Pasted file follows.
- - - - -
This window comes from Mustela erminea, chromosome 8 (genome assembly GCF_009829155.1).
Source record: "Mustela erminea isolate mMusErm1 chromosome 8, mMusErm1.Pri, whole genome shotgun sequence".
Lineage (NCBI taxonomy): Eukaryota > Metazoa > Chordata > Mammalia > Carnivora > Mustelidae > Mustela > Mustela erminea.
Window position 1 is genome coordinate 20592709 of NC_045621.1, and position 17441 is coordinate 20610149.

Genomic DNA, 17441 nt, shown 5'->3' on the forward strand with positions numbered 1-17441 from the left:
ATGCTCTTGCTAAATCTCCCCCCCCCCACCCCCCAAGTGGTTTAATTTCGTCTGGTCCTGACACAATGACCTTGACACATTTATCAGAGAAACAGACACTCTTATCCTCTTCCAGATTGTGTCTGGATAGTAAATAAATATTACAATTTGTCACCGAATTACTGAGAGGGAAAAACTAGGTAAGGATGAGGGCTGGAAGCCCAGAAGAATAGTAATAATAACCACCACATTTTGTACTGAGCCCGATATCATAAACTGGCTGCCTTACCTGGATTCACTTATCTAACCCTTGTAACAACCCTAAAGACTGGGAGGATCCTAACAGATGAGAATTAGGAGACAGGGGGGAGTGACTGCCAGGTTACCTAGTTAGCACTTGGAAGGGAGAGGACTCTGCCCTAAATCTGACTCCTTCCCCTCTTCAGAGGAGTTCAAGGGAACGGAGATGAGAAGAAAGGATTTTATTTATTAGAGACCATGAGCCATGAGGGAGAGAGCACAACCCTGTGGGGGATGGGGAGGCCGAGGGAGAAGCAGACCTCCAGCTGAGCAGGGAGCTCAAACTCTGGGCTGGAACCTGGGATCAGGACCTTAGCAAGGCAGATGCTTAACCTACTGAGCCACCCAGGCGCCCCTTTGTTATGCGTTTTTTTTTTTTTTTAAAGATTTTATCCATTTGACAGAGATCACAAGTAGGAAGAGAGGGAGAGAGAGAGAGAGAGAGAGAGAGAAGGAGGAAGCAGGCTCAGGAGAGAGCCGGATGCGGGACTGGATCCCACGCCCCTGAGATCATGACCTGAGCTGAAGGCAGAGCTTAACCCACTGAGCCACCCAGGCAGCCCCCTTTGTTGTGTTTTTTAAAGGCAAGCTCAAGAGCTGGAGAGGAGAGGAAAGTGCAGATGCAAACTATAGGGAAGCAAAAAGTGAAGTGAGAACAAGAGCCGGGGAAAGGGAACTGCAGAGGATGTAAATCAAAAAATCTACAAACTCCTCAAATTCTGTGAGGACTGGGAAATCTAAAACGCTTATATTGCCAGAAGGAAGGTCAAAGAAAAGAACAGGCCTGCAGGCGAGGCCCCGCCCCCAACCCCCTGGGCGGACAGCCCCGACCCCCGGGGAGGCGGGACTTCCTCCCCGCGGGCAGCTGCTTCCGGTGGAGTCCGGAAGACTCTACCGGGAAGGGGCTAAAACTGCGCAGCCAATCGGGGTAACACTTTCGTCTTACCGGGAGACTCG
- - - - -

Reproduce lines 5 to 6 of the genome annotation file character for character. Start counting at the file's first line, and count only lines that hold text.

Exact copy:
Genomic DNA, 17441 nt, shown 5'->3' on the forward strand with positions numbered 1-17441 from the left:
ATGCTCTTGCTAAATCTCCCCCCCCCCACCCCCCAAGTGGTTTAATTTCGTCTGGTCCTGACACAATGACCTTGACACATTTATCAGAGAAACAGACACTCTTATCCTCTTCCAGATTGTGTCTGGATAGTAAATAAATATTACAATTTGTCACCGAATTACTGAGAGGGAAAAACTAGGTAAGGATGAGGGCTGGAAGCCCAGAAGAATAGTAATAATAACCACCACATTTTGTACTGAGCCCGATATCATAAACTGGCTGCCTTACCTGGATTCACTTATCTAACCCTTGTAACAACCCTAAAGACTGGGAGGATCCTAACAGATGAGAATTAGGAGACAGGGGGGAGTGACTGCCAGGTTACCTAGTTAGCACTTGGAAGGGAGAGGACTCTGCCCTAAATCTGACTCCTTCCCCTCTTCAGAGGAGTTCAAGGGAACGGAGATGAGAAGAAAGGATTTTATTTATTAGAGACCATGAGCCATGAGGGAGAGAGCACAACCCTGTGGGGGATGGGGAGGCCGAGGGAGAAGCAGACCTCCAGCTGAGCAGGGAGCTCAAACTCTGGGCTGGAACCTGGGATCAGGACCTTAGCAAGGCAGATGCTTAACCTACTGAGCCACCCAGGCGCCCCTTTGTTATGCGTTTTTTTTTTTTTTTAAAGATTTTATCCATTTGACAGAGATCACAAGTAGGAAGAGAGGGAGAGAGAGAGAGAGAGAGAGAGAGAAGGAGGAAGCAGGCTCAGGAGAGAGCCGGATGCGGGACTGGATCCCACGCCCCTGAGATCATGACCTGAGCTGAAGGCAGAGCTTAACCCACTGAGCCACCCAGGCAGCCCCCTTTGTTGTGTTTTTTAAAGGCAAGCTCAAGAGCTGGAGAGGAGAGGAAAGTGCAGATGCAAACTATAGGGAAGCAAAAAGTGAAGTGAGAACAAGAGCCGGGGAAAGGGAACTGCAGAGGATGTAAATCAAAAAATCTACAAACTCCTCAAATTCTGTGAGGACTGGGAAATCTAAAACGCTTATATTGCCAGAAGGAAGGTCAAAGAAAAGAACAGGCCTGCAGGCGAGGCCCCGCCCCCAACCCCCTGGGCGGACAGCCCCGACCCCCGGGGAGGCGGGACTTCCTCCCCGCGGGCAGCTGCTTCCGGTGGAGTCCGGAAGACTCTACCGGGAAGGGGCTAAAACTGCGCAGCCAATCGGGGTAACACTTTCGTCTTACCGGGAGACTCG